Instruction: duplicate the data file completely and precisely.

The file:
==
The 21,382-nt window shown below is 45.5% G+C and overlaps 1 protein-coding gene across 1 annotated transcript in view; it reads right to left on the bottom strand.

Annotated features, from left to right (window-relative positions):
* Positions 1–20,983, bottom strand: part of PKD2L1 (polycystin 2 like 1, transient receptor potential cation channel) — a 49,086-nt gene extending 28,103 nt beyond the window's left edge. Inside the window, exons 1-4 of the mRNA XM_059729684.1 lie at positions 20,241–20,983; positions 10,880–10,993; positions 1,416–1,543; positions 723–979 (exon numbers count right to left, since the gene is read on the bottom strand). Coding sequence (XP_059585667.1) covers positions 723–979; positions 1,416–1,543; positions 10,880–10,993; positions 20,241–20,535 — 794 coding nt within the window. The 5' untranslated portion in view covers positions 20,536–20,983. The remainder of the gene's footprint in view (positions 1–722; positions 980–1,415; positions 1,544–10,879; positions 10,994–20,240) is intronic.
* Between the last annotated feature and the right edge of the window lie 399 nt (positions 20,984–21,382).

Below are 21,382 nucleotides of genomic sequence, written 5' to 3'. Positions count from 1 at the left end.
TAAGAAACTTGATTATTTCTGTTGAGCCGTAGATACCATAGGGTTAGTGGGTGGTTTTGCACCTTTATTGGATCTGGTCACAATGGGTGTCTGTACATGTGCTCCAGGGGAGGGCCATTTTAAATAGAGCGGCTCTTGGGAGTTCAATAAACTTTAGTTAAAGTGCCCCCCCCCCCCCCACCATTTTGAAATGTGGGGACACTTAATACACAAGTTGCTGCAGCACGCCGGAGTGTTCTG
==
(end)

The 21,382-nt window shown below is 45.5% G+C and overlaps 1 protein-coding gene across 1 annotated transcript in view; it reads right to left on the bottom strand.

Annotated features, from left to right (window-relative positions):
* Positions 1–20,983, bottom strand: part of PKD2L1 (polycystin 2 like 1, transient receptor potential cation channel) — a 49,086-nt gene extending 28,103 nt beyond the window's left edge. Inside the window, exons 1-4 of the mRNA XM_059729684.1 lie at positions 20,241–20,983; positions 10,880–10,993; positions 1,416–1,543; positions 723–979 (exon numbers count right to left, since the gene is read on the bottom strand). Coding sequence (XP_059585667.1) covers positions 723–979; positions 1,416–1,543; positions 10,880–10,993; positions 20,241–20,535 — 794 coding nt within the window. The 5' untranslated portion in view covers positions 20,536–20,983. The remainder of the gene's footprint in view (positions 1–722; positions 980–1,415; positions 1,544–10,879; positions 10,994–20,240) is intronic.
* Between the last annotated feature and the right edge of the window lie 399 nt (positions 20,984–21,382).

Below are 21,382 nucleotides of genomic sequence, written 5' to 3'. Positions count from 1 at the left end.
TAAGAAACTTGATTATTTCTGTTGAGCCGTAGATACCATAGGGTTAGTGGGTGGTTTTGCACCTTTATTGGATCTGGTCACAATGGGTGTCTGTACATGTGCTCCAGGGGAGGGCCATTTTAAATAGAGCGGCTCTTGGGAGTTCAATAAACTTTAGTTAAAGTGCCCCCCCCCCCCCCACCATTTTGAAATGTGGGGACACTTAATACACAAGTTGCTGCAGCACGCCGGAGTGTTCTG